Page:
How Borders Work: Colombian, Mexican + Mediterranean Frontiers


This event brings together writers and activists from the Colombia-Panama, US-Mexico and Mediterranean borders. Between them, they have decades of experience documenting and opposing the global reach of border militarization. Our speakers will discuss the role of borders as instruments of race and class warfare in the service of capital, the place of migrants in the contemporary landscape of labor, and strategies for political organizing against border regimes on either side of the Atlantic.

Friday, January 24th 6-8pm
Location: Columbia University, Room #963 Schermerhorn Extension

Co-sponsored by: Science for the People NYC, Columbia Students for Justice in Palestine, Potere al Popolo, Punto Rojo Magazine, Architecture Lobby NYC, and the Colombian Studies Group


Edgar Frank is a farmworker organizer in Washington State. He participated in the formation of the first independent farmworker union in WA State since 1986 and today works with Familias Unidas por la Justicia and unions on food sovereignty, participatory democracy models, and just transition demands.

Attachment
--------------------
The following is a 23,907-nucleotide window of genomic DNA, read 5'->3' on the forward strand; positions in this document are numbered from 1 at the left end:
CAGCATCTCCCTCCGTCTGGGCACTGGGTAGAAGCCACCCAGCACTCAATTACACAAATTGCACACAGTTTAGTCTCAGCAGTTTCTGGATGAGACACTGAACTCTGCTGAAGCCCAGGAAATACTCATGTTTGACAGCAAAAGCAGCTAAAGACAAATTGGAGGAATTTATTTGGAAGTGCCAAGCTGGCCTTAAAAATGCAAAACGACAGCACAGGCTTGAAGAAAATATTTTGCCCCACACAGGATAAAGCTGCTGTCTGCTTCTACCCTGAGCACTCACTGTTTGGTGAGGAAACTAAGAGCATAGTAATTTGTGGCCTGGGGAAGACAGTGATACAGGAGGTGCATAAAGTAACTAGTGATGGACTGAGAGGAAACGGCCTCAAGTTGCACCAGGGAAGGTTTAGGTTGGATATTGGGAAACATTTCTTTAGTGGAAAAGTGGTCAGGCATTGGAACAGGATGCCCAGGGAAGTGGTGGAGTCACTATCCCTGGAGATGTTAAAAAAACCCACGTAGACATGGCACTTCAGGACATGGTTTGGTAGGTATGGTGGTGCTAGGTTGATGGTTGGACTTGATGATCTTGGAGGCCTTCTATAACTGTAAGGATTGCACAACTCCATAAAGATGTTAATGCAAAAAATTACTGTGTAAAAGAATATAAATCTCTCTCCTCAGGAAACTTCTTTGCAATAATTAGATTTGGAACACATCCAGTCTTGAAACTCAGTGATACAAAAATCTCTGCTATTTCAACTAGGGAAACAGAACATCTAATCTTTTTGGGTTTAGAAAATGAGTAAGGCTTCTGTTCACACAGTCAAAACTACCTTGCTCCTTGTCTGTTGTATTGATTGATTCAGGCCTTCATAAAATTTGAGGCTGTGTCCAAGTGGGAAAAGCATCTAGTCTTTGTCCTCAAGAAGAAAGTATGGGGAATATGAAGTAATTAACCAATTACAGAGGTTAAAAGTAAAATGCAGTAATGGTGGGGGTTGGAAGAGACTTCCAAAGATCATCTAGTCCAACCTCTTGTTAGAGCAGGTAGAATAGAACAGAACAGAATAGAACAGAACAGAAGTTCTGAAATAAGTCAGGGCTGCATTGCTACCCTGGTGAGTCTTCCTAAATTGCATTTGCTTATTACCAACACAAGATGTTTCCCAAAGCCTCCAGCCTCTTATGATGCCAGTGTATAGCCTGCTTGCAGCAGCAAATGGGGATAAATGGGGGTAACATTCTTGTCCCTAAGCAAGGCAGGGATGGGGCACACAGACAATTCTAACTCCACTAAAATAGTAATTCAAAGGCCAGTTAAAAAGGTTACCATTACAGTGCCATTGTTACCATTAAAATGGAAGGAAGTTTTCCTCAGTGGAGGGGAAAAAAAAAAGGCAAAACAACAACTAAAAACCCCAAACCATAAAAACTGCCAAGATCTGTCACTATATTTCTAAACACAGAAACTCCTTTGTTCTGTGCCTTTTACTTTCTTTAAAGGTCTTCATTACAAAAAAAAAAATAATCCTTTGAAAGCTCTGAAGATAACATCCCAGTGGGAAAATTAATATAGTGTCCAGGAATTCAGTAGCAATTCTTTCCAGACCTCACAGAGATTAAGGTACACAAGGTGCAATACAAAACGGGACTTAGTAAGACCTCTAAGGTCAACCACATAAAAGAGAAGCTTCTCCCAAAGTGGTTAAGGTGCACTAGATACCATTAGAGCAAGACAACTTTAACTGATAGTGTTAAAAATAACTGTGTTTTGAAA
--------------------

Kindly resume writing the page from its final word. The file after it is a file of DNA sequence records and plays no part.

Justin Akers Chacón is a professor of U.S. History and Chicano Studies in San Diego, California and is the author, with Mike Davis, of No One is Illegal.

Francesco Piobbichi is an Italian activist of Mediterranean Hope who organizes both on the Italian border island of Lampedusa, and in the “bracciante” camps of the Italian South, where criminalized migrants are employed as agricultural day laborers. His collections of writing and drawing aim to keep a record of border struggles in the Mediterranean migrant passage and the militant tradition of migrant organizing in Italian agro-industry.

Carlos Villalón is Chilean award-winning photojournalist based in Colombia whose work has been published in National Geographic, The New York Times, and The Guardian, among other outlets. One of his current long-term projects covers the dynamics at the Darién Gap, a jungle region at the border between Colombia and Panama where each year hundreds of migrants from Africa, Southeast Asia and the Americas pass on their way to North America.

Chloe Haralambous (moderator) works with the Greek island collective, Lesvos Solidarity, and the Mediterranean migrant rescue organization, Sea-Watch. She is a PhD candidate at Columbia University.

For questions/media:
Laura Penaranda: societyisland at